Monday night miscellany, part 3

I’m writing this way too late at night because of a recent (soon to pass, hopefully) addiction to a minor little strategy computer game called “Creeper World” (and its sequel). The games are a relatively simple strategy game, where you have to use various stationary weapons to clear maps of an ever-spreading ooze. Cheap ($15 for the two games) and probably worth the price. But I mention this only to note a peculiar, and not wholly desirable feature of the games. Most levels follow a similar pattern: first a frantic rush at the beginning to establish yourself before you get overwhelmed. Then, once you’ve established a decent economy and defensive perimeter, you’re in no danger of losing and “winning” becomes a slow slog of incremental advances that can take ages to complete. The better-designed levels of the game keep throwing new challenges at you, or add a time pressure that forces you to keep moving briskly. But more often than not the exhilaration of the initial phase of the game passes quickly, replaced by a mind-numbing exhaustion as you plod your way through the endgame. That’s not ideal game design, and it’s contributed to me both spending large amounts of time completing the game AND feeling less fulfilled than I otherwise would at victory. Still, not every game can have the polished balance of a “Starcraft,” and I’m glad small, independent studios like the makers of “Creeper World” are putting their work out. Now to just beat the damn game so I can put it behind me.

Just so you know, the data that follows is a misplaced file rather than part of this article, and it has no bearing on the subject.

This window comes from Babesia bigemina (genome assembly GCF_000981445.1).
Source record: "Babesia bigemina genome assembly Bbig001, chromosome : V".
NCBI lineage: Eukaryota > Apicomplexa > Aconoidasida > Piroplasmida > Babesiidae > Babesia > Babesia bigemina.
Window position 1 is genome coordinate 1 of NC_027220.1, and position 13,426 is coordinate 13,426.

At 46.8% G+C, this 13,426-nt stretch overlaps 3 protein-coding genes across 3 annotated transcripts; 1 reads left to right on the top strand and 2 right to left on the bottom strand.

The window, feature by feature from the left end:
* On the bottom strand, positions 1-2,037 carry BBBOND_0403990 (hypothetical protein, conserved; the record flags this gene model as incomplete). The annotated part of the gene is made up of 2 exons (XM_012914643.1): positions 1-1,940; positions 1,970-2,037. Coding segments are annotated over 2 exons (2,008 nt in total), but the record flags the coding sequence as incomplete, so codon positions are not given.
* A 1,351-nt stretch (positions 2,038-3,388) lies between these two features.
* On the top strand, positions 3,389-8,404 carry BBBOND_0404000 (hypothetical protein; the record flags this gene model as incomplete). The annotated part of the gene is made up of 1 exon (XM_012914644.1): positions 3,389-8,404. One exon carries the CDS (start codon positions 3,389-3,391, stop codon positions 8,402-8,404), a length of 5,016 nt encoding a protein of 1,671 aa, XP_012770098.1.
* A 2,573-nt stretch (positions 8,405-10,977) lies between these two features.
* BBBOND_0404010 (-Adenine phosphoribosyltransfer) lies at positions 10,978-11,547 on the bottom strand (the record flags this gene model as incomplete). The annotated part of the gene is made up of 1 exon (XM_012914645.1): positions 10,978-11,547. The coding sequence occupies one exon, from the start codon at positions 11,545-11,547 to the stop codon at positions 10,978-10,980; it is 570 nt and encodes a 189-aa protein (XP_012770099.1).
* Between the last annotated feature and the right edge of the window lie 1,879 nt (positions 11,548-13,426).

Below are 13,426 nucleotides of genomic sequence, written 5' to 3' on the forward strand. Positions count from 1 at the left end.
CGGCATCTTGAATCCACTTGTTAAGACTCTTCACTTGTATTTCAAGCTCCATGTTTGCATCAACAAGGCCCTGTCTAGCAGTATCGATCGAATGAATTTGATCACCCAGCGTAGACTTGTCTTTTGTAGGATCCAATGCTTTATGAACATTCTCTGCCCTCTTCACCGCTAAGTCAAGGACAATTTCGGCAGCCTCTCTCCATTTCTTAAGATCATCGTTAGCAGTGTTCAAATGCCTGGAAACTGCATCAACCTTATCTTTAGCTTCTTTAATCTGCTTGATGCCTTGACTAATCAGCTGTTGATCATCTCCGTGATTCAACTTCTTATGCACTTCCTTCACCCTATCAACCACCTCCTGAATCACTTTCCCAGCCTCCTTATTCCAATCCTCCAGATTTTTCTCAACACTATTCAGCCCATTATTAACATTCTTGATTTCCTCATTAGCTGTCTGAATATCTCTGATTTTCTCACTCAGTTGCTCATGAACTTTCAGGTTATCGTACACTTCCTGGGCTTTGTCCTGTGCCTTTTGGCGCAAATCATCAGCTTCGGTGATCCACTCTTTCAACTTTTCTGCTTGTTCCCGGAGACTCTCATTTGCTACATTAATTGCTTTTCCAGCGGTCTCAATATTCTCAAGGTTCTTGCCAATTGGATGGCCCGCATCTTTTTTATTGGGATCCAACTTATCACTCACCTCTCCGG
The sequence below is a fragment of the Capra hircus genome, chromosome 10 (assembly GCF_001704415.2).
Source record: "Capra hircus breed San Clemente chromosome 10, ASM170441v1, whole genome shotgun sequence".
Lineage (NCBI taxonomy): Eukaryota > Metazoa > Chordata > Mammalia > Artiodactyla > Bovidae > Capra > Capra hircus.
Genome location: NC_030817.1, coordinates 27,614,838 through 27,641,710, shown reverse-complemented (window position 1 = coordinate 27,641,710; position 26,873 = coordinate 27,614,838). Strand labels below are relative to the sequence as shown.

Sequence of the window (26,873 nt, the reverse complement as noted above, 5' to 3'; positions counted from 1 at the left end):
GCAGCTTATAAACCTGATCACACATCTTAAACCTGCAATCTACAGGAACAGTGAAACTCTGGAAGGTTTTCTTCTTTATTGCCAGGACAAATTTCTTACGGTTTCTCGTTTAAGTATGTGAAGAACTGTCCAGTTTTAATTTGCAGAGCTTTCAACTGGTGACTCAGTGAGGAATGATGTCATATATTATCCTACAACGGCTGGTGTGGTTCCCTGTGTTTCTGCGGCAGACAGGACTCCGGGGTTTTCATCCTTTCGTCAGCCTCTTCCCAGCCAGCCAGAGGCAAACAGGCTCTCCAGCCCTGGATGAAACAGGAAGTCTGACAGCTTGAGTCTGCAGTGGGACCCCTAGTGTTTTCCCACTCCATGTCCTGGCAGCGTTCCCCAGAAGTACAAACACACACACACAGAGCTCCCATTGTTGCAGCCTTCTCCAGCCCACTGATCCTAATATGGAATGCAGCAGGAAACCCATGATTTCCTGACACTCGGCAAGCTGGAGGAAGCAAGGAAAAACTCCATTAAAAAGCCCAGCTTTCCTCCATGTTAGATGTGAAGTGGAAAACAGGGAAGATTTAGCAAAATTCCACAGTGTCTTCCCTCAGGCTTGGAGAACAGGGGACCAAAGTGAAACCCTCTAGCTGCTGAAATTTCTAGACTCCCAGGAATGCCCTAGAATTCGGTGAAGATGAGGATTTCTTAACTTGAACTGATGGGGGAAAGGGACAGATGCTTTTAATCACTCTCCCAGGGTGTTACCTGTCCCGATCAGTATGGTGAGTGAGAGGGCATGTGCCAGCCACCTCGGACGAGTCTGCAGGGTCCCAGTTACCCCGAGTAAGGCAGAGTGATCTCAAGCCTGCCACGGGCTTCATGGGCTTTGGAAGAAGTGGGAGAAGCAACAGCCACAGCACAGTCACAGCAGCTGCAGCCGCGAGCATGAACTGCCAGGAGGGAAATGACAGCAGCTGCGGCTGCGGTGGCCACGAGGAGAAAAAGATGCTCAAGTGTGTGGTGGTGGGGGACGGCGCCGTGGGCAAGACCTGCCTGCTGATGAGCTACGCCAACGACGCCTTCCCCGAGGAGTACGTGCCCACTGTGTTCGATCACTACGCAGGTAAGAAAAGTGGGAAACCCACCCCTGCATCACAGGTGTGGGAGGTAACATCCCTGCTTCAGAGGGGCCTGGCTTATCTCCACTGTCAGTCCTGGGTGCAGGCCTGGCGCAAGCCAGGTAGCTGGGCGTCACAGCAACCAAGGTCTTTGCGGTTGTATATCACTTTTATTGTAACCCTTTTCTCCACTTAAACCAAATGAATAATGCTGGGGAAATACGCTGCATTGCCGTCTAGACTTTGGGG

(Note: This post originally included three items, two of which I have retroactively split into separate posts. Click through to read about the perils and promise of a liberal arts education and the comparative (political) dangers of armies and navies.)